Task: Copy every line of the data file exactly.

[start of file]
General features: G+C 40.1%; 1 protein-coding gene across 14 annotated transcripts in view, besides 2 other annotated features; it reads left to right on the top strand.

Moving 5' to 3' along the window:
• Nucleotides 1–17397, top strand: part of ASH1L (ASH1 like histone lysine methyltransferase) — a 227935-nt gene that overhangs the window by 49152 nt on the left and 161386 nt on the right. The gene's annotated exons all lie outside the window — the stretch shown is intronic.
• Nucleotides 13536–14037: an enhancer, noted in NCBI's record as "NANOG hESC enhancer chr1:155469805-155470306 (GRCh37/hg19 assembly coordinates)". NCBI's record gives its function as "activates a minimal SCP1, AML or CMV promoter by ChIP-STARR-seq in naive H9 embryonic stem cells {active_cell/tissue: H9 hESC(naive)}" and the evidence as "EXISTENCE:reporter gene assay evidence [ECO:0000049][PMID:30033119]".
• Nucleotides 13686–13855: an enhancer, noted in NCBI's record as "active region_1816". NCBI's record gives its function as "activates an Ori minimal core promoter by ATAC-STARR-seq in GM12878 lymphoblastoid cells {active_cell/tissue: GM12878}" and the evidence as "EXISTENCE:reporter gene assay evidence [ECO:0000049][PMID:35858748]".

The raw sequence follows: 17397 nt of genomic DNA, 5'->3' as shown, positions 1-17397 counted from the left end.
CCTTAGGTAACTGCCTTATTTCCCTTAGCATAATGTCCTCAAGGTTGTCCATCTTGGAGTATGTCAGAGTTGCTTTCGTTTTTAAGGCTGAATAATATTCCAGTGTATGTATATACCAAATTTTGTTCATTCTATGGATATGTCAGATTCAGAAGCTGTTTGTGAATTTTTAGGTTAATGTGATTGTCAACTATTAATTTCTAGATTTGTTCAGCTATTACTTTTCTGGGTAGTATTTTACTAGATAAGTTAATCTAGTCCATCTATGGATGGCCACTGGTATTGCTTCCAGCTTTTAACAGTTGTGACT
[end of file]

General features: G+C 40.1%; 1 protein-coding gene across 14 annotated transcripts in view, besides 2 other annotated features; it reads left to right on the top strand.

Moving 5' to 3' along the window:
• Nucleotides 1–17397, top strand: part of ASH1L (ASH1 like histone lysine methyltransferase) — a 227935-nt gene that overhangs the window by 49152 nt on the left and 161386 nt on the right. The gene's annotated exons all lie outside the window — the stretch shown is intronic.
• Nucleotides 13536–14037: an enhancer, noted in NCBI's record as "NANOG hESC enhancer chr1:155469805-155470306 (GRCh37/hg19 assembly coordinates)". NCBI's record gives its function as "activates a minimal SCP1, AML or CMV promoter by ChIP-STARR-seq in naive H9 embryonic stem cells {active_cell/tissue: H9 hESC(naive)}" and the evidence as "EXISTENCE:reporter gene assay evidence [ECO:0000049][PMID:30033119]".
• Nucleotides 13686–13855: an enhancer, noted in NCBI's record as "active region_1816". NCBI's record gives its function as "activates an Ori minimal core promoter by ATAC-STARR-seq in GM12878 lymphoblastoid cells {active_cell/tissue: GM12878}" and the evidence as "EXISTENCE:reporter gene assay evidence [ECO:0000049][PMID:35858748]".

The raw sequence follows: 17397 nt of genomic DNA, 5'->3' as shown, positions 1-17397 counted from the left end.
CCTTAGGTAACTGCCTTATTTCCCTTAGCATAATGTCCTCAAGGTTGTCCATCTTGGAGTATGTCAGAGTTGCTTTCGTTTTTAAGGCTGAATAATATTCCAGTGTATGTATATACCAAATTTTGTTCATTCTATGGATATGTCAGATTCAGAAGCTGTTTGTGAATTTTTAGGTTAATGTGATTGTCAACTATTAATTTCTAGATTTGTTCAGCTATTACTTTTCTGGGTAGTATTTTACTAGATAAGTTAATCTAGTCCATCTATGGATGGCCACTGGTATTGCTTCCAGCTTTTAACAGTTGTGACT